# What is $|Aut(D_n,|)|$?

Let $n=p_1^{\alpha_1}\dots p_k^{\alpha_k}$ with the $p_i$ distinct primes and $\alpha_i\in \Bbb N$. Just to check if I'm correct, is it true that $k!$ is the number of order-isomorphisms of the form $f:(D_n,|)\to (D_n,|)$?

$D_n$ is the lattice of all positive divisors of $n$.

• Any such isomorphism will permute the primes $p_i$, $i=1,\dots,k$, since they are the (only) immediate successors of $1$ (and so you get a group homomorphism $G\to S_k$, where $G$ is the group of order isomorphisms of $D_n$), but I'm not sure why an order isomorphism that fixes the $p_i$ should be the identity, nor why any permutation arises this way. Do you have an argument for that? Commented May 18, 2014 at 22:34
• Nothing on the paper. But if primes are fixed then $f$ is increasing and one-one. It seems there is no other option (than identity). Commented May 18, 2014 at 23:00

Your conjecture is only true when all exponents are equal, that is, when $n$ is of the form $\big(p_1\cdots p_k\big)^{\alpha}$ for some $\alpha\geq 1$.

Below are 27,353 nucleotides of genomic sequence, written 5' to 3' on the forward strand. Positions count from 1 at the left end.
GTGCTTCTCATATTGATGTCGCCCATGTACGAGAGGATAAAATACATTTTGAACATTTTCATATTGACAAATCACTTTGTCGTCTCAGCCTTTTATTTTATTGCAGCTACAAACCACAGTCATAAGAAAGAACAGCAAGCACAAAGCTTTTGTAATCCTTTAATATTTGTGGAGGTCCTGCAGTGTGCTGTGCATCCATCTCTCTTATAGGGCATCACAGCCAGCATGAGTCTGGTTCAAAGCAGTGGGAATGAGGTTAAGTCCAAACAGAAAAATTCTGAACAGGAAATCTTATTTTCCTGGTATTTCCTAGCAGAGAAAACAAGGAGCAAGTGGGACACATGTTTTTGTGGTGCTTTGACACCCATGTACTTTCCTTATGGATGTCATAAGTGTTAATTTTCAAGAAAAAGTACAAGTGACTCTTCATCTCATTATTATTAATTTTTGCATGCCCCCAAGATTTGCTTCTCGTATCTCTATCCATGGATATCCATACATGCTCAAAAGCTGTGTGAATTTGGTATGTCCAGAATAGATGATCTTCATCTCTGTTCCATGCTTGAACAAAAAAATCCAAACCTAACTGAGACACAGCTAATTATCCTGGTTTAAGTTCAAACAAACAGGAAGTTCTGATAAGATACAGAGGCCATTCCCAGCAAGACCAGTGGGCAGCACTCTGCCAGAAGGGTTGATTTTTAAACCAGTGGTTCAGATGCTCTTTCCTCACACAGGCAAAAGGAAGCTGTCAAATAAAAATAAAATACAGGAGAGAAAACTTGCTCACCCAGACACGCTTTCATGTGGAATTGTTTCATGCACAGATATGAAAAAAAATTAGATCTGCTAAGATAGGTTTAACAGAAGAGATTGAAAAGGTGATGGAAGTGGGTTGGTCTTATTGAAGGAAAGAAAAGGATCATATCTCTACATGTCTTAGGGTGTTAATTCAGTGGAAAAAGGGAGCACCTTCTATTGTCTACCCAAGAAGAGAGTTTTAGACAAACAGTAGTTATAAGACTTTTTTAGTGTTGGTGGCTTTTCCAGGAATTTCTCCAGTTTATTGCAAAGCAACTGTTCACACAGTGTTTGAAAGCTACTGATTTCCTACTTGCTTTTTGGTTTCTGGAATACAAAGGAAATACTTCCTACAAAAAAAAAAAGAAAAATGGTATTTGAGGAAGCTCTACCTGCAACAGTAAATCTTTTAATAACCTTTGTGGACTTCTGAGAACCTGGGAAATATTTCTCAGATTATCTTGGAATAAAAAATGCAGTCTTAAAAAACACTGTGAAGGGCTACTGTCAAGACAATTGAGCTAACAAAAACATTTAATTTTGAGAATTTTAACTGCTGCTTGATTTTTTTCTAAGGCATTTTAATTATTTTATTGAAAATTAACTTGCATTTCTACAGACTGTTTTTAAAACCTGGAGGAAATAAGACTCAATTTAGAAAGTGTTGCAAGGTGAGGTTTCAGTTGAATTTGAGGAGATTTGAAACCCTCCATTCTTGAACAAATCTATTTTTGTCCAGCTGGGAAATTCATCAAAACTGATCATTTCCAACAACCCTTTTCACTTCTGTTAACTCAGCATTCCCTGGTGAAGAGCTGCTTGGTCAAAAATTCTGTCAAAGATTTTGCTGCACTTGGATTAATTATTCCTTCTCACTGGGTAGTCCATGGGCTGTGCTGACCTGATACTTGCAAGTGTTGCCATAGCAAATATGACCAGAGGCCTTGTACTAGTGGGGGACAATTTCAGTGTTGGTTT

An order isomorphism $\phi:D_n\to D_n$ induces a permutation on the immediate successors of the bottom element $1$ (which necessarily is a fixed point), i.e. there exists a permutation $\sigma\in\mathfrak{S}_k$ such that $\phi(p_i)=p_j$ where $j=\sigma(i)$. Actually, for all $1\leq a\leq\alpha_i$, $$\phi(p_i^a)=p_j^a$$ (again, $j=\sigma(i)$). This can be seen inductively on $a$ : the prime powers $p^a$ have the unique property that they are the immediate successors of exactly other element (that is $p^{a-1}$), whereas composite numbers are always immediate successors to $d$ elements, where $d\geq 2$ is the number of prime factors of said number. This in turn completely determines $\phi$, since it will preserve joins.
It follows that $\sigma$ cannot be totally random, it must preserve the partition $P_1\sqcup\cdots\sqcup P_r$ of $\lbrace 1,\dots, k\rbrace$ defined by the equivalence relation $i\sim j$ iff $\alpha_i=\alpha_j$.
This is easily seen to be the only restriction on $\sigma$, so that the group of automorphisms is isomorphic to a product of symmetric groups $$\mathrm{Aut}(D_n)\simeq\prod_{i=1}^r\,\mathfrak{S}_{c_i}$$ where $c_i=\#P_i$ and $r$ is (by definition) the number of different exponents $\alpha_i$ in the prime decomposition of $n$.